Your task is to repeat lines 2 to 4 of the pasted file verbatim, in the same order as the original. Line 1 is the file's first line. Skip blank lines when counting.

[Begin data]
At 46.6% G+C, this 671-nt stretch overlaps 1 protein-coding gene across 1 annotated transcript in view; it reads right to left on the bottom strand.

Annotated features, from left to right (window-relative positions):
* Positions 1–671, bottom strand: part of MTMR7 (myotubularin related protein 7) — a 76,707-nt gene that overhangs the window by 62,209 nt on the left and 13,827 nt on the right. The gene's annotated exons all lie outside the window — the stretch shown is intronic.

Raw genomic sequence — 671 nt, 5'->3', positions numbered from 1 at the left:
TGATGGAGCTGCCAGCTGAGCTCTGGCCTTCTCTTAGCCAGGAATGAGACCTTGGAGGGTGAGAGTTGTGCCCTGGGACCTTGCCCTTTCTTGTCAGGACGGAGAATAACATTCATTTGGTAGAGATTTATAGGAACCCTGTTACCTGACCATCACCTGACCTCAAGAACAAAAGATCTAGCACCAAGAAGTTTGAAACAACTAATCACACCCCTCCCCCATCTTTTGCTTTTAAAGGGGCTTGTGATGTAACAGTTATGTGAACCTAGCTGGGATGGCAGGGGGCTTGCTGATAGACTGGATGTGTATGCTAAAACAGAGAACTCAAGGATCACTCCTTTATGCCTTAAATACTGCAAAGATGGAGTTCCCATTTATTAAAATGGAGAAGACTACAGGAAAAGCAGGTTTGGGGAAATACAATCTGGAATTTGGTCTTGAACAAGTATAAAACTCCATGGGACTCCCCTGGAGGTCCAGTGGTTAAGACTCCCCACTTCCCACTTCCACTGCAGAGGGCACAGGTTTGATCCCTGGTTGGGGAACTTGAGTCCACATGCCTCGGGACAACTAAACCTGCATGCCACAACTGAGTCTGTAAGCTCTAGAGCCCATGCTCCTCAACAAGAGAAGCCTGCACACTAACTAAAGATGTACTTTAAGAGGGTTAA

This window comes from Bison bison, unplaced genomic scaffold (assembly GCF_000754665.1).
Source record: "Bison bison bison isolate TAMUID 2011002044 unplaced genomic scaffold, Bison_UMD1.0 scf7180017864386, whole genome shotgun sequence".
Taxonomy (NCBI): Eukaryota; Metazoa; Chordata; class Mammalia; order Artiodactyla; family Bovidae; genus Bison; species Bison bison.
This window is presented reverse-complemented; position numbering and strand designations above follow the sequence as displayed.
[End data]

Annotated features, from left to right (window-relative positions):
* Positions 1–671, bottom strand: part of MTMR7 (myotubularin related protein 7) — a 76,707-nt gene that overhangs the window by 62,209 nt on the left and 13,827 nt on the right. The gene's annotated exons all lie outside the window — the stretch shown is intronic.

Raw genomic sequence — 671 nt, 5'->3', positions numbered from 1 at the left: